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The best laid plans for dealing with an active shooter or other crisis in the workplace are less likely to save lives if all employees aren’t receiving alerts or updates in real time.
Mixed messages and poor communication can waste critical time and cost lives. Preparing for a crisis at work is important: According to the FBI, “of 160 active shooter incidents in the United States between 2000 and 2013, over 80 percent (132) occurred at work.”
Experts tell SHRM Online that when it comes to communicating about a danger, it’s critical to use the technologies available—especially during an active shooter situation.
Steve Chang, senior vice president of strategy and solutions at Addison, Texas-based RMG Networks, a visual communications company, said that employers can enhance their disaster communication technology with GPS location capabilities and link texts, e-mails, company intranet boards and digital signage to assist emergency responders.
“The benefit is, once you get the right communication infrastructure with the right content management software, you can display real-time emergency alert messages. That’s the beauty of a dynamic system,” he said.
Chang added that with dispersed workforces, employers have to reach workers whether they are sitting at their desks or not. Because “everyone gives a cellphone number in their profile today,” employers, now more than ever, have a better chance of reaching employees wherever they are, he said.
“In skyscrapers or corporate campuses, it’s the same as having distributed employees. No one is sitting in one place and in one building anymore. People are constantly moving around. The game is to reach 100 percent of your employees. These are the kind of tools that are getting those messages out there,” he said.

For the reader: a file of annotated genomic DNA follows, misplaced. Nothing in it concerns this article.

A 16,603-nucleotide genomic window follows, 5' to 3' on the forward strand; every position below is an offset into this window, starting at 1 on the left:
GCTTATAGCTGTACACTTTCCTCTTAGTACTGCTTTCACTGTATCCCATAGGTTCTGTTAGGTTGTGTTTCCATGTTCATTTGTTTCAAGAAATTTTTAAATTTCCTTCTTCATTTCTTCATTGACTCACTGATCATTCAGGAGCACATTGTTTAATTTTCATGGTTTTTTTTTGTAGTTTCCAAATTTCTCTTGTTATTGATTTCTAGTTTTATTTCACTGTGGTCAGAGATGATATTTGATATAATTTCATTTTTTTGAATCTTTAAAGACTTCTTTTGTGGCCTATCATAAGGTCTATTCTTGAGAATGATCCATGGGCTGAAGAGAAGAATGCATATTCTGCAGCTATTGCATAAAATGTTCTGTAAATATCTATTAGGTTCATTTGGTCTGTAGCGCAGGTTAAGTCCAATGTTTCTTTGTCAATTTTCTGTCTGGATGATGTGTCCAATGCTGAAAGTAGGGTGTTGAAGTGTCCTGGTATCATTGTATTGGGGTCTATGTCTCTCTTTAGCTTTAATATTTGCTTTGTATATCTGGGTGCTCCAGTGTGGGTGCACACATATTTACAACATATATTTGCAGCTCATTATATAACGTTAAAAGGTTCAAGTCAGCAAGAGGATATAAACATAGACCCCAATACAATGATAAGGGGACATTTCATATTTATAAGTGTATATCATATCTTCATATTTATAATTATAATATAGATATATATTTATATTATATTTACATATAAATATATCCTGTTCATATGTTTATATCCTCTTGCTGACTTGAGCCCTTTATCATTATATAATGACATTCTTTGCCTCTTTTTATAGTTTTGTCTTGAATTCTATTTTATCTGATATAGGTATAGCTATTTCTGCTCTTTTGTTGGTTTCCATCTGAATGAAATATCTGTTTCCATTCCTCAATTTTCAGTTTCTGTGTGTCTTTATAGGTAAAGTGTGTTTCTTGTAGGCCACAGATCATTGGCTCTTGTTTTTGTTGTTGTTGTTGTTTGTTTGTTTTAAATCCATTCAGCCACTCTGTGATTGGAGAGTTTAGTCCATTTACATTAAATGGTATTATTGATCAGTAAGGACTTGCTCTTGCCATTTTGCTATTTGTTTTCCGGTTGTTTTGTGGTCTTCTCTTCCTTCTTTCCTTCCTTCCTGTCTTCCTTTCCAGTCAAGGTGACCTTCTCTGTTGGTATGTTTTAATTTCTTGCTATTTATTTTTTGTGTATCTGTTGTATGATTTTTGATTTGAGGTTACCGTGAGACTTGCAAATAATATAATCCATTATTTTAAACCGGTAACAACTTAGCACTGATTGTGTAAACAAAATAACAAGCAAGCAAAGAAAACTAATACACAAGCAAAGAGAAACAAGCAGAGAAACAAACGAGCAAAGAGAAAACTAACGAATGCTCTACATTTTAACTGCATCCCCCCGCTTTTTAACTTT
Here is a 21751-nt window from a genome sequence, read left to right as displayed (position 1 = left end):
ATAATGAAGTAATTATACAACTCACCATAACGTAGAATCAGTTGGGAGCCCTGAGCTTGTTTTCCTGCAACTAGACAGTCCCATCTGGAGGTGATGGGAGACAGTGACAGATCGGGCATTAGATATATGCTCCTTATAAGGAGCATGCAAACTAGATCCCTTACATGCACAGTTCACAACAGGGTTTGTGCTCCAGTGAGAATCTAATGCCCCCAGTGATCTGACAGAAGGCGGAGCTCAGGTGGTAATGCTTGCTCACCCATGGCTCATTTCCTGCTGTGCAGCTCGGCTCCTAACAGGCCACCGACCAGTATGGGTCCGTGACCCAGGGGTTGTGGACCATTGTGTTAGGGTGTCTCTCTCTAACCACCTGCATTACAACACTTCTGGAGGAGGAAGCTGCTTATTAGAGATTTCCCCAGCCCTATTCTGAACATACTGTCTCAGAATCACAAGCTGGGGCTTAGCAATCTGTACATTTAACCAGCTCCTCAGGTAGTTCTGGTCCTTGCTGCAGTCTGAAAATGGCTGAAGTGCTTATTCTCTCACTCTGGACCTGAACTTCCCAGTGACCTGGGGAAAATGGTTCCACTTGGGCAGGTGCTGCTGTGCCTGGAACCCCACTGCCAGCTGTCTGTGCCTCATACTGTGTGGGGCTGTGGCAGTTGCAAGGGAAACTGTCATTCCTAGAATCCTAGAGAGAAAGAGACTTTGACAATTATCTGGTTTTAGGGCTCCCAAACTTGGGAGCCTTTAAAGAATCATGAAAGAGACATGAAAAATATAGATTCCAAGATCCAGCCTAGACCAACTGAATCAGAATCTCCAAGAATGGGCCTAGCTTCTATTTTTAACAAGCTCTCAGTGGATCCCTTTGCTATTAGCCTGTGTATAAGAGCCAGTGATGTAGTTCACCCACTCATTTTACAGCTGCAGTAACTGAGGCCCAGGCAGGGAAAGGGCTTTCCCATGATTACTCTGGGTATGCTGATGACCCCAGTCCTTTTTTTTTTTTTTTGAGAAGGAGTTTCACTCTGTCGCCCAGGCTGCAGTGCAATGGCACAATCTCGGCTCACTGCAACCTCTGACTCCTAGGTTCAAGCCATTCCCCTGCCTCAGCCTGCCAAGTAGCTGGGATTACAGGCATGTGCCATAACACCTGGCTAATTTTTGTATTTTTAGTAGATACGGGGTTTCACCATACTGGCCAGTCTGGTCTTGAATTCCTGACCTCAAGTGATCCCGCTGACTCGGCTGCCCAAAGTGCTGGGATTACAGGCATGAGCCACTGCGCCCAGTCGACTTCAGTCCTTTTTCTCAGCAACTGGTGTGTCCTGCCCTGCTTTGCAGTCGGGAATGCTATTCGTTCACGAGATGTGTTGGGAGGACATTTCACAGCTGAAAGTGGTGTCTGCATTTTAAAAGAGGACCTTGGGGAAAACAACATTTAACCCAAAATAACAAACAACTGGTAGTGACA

After 911 Has Been Called
A common mistake companies make is assuming first responders will quickly find workers after a 911 call is made.
But this isn’t always the case.
Employers with enhanced security measures that enable onsite security staff and first responders to communicate in real time can help locate, route, transport and deliver emergency services faster—and this results in the best chance of saving employee lives, said Jared Miller, strategic channel development manager at Omaha, Neb.-based West Safety Services.
“Companies need to ensure that the people organizing and deploying an onsite emergency response have just as much contextual information as public safety does. And that both onsite security or onsite personnel in charge of scrambling that response are coordinating with public safety,” Miller said.
Sometimes, 911 callers will report emergencies but become too distressed to give further details or will neglect to provide accurate information pinpointing the exact location.
“That call goes out to public safety, and they will be given … an address but have no other information. [Emergency responders] run to the reception desk and say, ‘Someone called 911. Who was it and where are they?’ But the receptionist has no idea and, in all of that time, nothing has been done,” Miller said.
He said to improve response time, organizations can proactively add an “additional call leg.” Anytime a call is made to 911, that call should also be linked to an onsite security desk. Then, if the caller drops the phone or is unable to speak, 911 dispatch and the security desk can still coordinate a response—such as locating an active shooter or an injured employee.
Miller said companies have to do more than just make sure that emergency responders get “a minimum of information.” They need to “optimize their onsite response with the public safety response.”
Preparing for an Active Shooter
Experts say that this advice, from emergency preparedness initiative Ready Houston, may save lives.
Run if you can
Hide if you cannot run
Fight if all else fails
After police arrive, people should follow these additional guidelines:
Caryn Freeman is a freelance writer and editor in Washington, D.C.
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